• Avoid providing direct patient care.
    • Avoid direct person-to-person touching. A distance from others of at least 3 feet (1 meter) should be maintained.
    • On a case by case basis, consider living arrangements, work, and leisure activities and how they can be done while minimizing direct contact.

2.2.3 Healthy Travellers with No Known EVD Exposure

These are travellers who do not have symptoms and have no known exposure to the Ebola virus.

  • These are travellers, including humanitarian workers, who have had no direct contact with EVD and/or their bodily fluids, their dead body, or any another source of exposure to Ebola.

Mandatory measures and recommendations are outlined below.

  • Consistent with the Order, report to the public health authority in the manner specified by the Quarantine Officer, and during the 21-day period that effectively begins on the day the person leaves an affected country, these travellers are required to:
    • Measure and record their body temperature twice a day and report it to the public health authority in the time and manner specified.
    • Answer questions asked by the public health authority regarding body temperatures or other EVD symptoms.
    • Report any travel intentions to the public health authority.
    • Immediately report any symptoms of EVD to the public health authority and follow any instructions provided to them.
  • The following measures are recommended during the 21-day period:
    • There should be no restrictions on onward travel from the point of entry to a final destination by way of public transportation, such as a connecting flight or bus.
    • The location of the final destination should be near an acute care facility where Ebola infection control is in place (an EVD designated hospital if possible) or where transport to one can be done in a timely and appropriate manner.
    • Activities such as attendance at work, going out in public places, and use of public transportation should be able to continue, unless otherwise instructed by the public health authority.
    • While requirements to monitor EVD symptoms are included above, how this is achieved is at the discretion of the public health authority. In these cases, active monitoring should be sufficient where the traveller monitors and records their own EVD symptoms twice a day including temperatures, and reports at the frequency specified by the public health authority.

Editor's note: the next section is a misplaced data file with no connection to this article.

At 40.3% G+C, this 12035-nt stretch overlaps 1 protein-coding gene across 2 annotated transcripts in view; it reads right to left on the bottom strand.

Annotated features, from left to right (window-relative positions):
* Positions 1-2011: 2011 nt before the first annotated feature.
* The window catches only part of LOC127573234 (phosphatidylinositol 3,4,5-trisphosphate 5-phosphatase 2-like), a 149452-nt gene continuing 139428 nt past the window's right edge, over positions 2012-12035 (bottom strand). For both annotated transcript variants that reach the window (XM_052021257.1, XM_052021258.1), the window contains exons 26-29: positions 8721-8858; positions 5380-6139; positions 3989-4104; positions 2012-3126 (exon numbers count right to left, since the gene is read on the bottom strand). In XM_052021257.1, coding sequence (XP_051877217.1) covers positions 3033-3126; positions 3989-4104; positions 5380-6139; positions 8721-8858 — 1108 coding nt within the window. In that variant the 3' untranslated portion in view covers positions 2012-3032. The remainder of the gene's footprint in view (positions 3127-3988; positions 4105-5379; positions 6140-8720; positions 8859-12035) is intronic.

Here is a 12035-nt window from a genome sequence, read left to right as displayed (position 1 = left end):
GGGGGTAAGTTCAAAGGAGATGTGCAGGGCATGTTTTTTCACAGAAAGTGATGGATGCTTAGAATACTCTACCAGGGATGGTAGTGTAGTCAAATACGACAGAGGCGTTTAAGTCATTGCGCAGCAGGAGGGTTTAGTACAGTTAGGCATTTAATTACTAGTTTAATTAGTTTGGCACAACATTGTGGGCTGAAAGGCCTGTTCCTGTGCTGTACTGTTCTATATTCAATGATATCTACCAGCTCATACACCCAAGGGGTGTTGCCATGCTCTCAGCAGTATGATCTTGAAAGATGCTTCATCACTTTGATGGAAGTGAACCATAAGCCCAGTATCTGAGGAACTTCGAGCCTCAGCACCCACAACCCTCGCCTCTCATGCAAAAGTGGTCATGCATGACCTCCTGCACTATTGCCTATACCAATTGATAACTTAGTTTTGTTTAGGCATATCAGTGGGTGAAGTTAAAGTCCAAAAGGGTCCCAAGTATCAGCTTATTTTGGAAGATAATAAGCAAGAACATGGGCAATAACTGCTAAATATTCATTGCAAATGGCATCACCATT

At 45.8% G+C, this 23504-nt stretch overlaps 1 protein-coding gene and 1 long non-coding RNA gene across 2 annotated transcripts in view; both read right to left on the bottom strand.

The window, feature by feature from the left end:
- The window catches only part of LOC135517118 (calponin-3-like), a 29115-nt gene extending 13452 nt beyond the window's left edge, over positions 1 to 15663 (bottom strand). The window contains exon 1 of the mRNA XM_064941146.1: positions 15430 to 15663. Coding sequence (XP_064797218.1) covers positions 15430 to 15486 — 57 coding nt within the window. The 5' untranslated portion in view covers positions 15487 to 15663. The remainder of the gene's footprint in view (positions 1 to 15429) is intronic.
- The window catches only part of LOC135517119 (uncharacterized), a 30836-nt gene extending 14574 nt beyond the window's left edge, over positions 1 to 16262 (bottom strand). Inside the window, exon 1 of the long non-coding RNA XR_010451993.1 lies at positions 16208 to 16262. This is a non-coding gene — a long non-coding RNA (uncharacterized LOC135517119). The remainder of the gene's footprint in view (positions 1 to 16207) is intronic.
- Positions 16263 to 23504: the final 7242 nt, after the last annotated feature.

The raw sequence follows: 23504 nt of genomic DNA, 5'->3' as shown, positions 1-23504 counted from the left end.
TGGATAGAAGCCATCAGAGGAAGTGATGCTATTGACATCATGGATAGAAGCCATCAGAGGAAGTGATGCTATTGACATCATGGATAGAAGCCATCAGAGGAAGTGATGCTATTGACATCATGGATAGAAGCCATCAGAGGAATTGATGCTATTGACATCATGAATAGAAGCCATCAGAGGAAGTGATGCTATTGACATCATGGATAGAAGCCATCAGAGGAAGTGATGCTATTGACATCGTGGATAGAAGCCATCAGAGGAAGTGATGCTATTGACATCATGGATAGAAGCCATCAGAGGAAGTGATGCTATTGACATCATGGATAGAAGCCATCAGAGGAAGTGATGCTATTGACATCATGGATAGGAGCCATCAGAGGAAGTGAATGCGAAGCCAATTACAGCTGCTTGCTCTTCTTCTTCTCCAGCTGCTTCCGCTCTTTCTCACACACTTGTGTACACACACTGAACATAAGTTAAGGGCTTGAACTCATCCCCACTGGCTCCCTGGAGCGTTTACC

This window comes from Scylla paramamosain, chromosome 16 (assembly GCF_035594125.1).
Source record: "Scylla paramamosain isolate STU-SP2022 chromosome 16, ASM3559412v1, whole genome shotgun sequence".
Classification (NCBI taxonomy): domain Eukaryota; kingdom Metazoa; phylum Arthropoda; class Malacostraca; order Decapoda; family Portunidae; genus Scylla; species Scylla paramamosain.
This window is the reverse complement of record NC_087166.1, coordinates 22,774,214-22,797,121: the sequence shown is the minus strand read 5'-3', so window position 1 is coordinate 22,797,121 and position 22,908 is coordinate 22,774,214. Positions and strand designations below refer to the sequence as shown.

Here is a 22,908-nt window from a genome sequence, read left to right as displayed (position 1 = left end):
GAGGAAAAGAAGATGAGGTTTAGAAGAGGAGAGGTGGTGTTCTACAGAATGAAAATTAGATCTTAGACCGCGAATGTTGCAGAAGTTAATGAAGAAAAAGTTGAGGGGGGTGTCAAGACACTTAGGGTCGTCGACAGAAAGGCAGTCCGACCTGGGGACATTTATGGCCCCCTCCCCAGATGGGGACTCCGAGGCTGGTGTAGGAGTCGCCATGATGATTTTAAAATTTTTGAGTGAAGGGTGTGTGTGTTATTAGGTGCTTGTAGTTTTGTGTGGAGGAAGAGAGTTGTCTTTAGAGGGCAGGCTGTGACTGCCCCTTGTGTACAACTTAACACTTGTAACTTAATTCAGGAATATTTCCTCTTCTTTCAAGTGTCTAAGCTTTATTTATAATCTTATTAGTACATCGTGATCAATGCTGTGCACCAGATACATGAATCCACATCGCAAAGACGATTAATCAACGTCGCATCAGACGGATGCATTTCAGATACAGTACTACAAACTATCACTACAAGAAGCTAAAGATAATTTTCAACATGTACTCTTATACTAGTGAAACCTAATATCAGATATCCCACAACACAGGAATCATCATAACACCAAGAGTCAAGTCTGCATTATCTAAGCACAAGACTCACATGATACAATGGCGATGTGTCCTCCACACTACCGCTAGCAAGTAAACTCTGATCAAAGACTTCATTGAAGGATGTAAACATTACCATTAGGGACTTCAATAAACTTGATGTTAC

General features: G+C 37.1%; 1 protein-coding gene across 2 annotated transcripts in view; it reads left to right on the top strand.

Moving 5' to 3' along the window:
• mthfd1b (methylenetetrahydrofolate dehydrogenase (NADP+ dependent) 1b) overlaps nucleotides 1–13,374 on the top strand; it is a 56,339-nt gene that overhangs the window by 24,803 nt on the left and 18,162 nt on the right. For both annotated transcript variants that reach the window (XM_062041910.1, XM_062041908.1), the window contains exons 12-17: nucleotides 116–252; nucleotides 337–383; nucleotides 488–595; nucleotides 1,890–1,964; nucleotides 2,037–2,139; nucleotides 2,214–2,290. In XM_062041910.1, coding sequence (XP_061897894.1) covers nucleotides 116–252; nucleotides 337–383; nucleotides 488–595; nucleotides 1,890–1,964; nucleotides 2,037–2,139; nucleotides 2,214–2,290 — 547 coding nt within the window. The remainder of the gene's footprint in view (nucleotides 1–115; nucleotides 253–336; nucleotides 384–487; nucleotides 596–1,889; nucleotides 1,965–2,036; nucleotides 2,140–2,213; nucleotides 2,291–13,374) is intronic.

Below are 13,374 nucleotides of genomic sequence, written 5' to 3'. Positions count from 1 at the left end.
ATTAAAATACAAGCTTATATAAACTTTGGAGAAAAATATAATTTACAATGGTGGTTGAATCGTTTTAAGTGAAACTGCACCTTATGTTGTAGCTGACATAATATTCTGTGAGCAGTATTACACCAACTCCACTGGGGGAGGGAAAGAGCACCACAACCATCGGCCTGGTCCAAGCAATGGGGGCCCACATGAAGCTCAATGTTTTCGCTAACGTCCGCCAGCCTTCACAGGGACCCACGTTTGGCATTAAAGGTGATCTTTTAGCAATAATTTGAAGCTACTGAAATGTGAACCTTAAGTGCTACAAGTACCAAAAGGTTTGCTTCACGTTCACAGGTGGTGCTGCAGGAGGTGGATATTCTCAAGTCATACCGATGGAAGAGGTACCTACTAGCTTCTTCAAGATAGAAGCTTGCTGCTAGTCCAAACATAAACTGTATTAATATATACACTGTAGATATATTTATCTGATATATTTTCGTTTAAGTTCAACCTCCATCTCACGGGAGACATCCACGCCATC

3. Compliance

Travellers to Canada, for whom these measures apply, who fail to self-report or follow the directions provided by Quarantine Officers by virtue of the Order could be subject to arrest and/or may be subject to penalties under the Quarantine Act including fines and/or imprisonment.

4. Reduction of the 21-day period

The Order states that the 21-day period begins on the day on which the person enters Canada however, if a person can prove that since leaving Guinea, Liberia or Sierra Leone, but before entering Canada, they have been in a place other than Guinea, Liberia or Sierra Leone, then the 21-day period is reduced by the number of days that the person spent in that place.

5. Contact Information

Requests for information about this document can be directed to 1-800- O-Canada.

6. Glossary of Terms

Active monitoring: The individual actively self-monitors and immediately reports if Ebola virus disease (EVD) symptoms develop. They take their own temperature and record the reading twice daily and report temperatures and EVD symptoms to the public health authority daily, or at the frequency established by the public health authority.

Communicable disease: Means a human disease that is caused by an infectious agent or a biological toxin and poses a risk of significant harm to public health, or a disease listed in the schedule of the Quarantine Act, and includes an infectious agent that causes a communicable disease. It is a human disease that can be passed from person to person.

Coordinated public health efforts: In Canada, responsibility for public health is a shared one between the federal, provincial and territorial levels of government as well as at the local level. For example, the Public Health Agency of Canada contributes to federal efforts to identify and reduce public health risk factors and to support national readiness for public health threats, including responding to a public health emergency. Provinces and territories have public health legislation, which generally addresses communicable diseases and notifications to public health officials. The local level includes clinicians, public health staff, primary care providers, hospitals, emergency rooms, laboratories, schools and other service providers and collectors of health-related data. Coordinated efforts also include those at the international level.